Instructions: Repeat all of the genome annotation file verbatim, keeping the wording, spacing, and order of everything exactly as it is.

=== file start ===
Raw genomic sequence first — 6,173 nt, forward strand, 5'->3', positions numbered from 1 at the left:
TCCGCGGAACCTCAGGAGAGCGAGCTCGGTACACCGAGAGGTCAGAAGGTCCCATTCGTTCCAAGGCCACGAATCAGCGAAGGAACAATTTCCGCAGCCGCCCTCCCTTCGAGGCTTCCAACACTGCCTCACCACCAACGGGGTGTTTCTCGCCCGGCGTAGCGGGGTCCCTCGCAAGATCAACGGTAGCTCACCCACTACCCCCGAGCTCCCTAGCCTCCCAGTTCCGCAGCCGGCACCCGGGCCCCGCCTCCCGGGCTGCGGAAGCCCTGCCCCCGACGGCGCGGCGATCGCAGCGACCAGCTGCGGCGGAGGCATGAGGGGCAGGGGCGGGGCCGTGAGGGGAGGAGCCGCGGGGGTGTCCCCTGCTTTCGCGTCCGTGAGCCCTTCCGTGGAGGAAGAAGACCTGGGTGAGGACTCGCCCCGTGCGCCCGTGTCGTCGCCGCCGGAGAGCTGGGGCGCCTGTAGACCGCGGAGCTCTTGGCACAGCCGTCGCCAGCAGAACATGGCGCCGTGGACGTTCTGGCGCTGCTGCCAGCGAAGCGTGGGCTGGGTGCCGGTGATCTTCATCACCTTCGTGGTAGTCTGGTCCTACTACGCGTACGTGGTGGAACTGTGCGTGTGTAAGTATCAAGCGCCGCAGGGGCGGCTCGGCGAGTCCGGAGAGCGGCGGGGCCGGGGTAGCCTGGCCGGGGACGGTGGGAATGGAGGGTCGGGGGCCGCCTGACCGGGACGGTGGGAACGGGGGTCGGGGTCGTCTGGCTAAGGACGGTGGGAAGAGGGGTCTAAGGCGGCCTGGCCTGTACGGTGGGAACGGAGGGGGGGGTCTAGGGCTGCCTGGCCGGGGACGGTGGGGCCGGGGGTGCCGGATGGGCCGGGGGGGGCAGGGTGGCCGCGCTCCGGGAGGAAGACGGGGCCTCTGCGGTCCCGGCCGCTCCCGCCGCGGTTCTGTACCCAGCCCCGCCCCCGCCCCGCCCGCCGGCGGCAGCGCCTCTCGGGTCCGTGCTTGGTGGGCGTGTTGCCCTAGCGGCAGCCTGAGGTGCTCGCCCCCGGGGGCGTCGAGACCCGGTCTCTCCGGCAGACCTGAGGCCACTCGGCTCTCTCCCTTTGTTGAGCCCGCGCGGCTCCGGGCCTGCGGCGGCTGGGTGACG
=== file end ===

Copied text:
Raw genomic sequence first — 6,173 nt, forward strand, 5'->3', positions numbered from 1 at the left:
TCCGCGGAACCTCAGGAGAGCGAGCTCGGTACACCGAGAGGTCAGAAGGTCCCATTCGTTCCAAGGCCACGAATCAGCGAAGGAACAATTTCCGCAGCCGCCCTCCCTTCGAGGCTTCCAACACTGCCTCACCACCAACGGGGTGTTTCTCGCCCGGCGTAGCGGGGTCCCTCGCAAGATCAACGGTAGCTCACCCACTACCCCCGAGCTCCCTAGCCTCCCAGTTCCGCAGCCGGCACCCGGGCCCCGCCTCCCGGGCTGCGGAAGCCCTGCCCCCGACGGCGCGGCGATCGCAGCGACCAGCTGCGGCGGAGGCATGAGGGGCAGGGGCGGGGCCGTGAGGGGAGGAGCCGCGGGGGTGTCCCCTGCTTTCGCGTCCGTGAGCCCTTCCGTGGAGGAAGAAGACCTGGGTGAGGACTCGCCCCGTGCGCCCGTGTCGTCGCCGCCGGAGAGCTGGGGCGCCTGTAGACCGCGGAGCTCTTGGCACAGCCGTCGCCAGCAGAACATGGCGCCGTGGACGTTCTGGCGCTGCTGCCAGCGAAGCGTGGGCTGGGTGCCGGTGATCTTCATCACCTTCGTGGTAGTCTGGTCCTACTACGCGTACGTGGTGGAACTGTGCGTGTGTAAGTATCAAGCGCCGCAGGGGCGGCTCGGCGAGTCCGGAGAGCGGCGGGGCCGGGGTAGCCTGGCCGGGGACGGTGGGAATGGAGGGTCGGGGGCCGCCTGACCGGGACGGTGGGAACGGGGGTCGGGGTCGTCTGGCTAAGGACGGTGGGAAGAGGGGTCTAAGGCGGCCTGGCCTGTACGGTGGGAACGGAGGGGGGGGTCTAGGGCTGCCTGGCCGGGGACGGTGGGGCCGGGGGTGCCGGATGGGCCGGGGGGGGCAGGGTGGCCGCGCTCCGGGAGGAAGACGGGGCCTCTGCGGTCCCGGCCGCTCCCGCCGCGGTTCTGTACCCAGCCCCGCCCCCGCCCCGCCCGCCGGCGGCAGCGCCTCTCGGGTCCGTGCTTGGTGGGCGTGTTGCCCTAGCGGCAGCCTGAGGTGCTCGCCCCCGGGGGCGTCGAGACCCGGTCTCTCCGGCAGACCTGAGGCCACTCGGCTCTCTCCCTTTGTTGAGCCCGCGCGGCTCCGGGCCTGCGGCGGCTGGGTGACG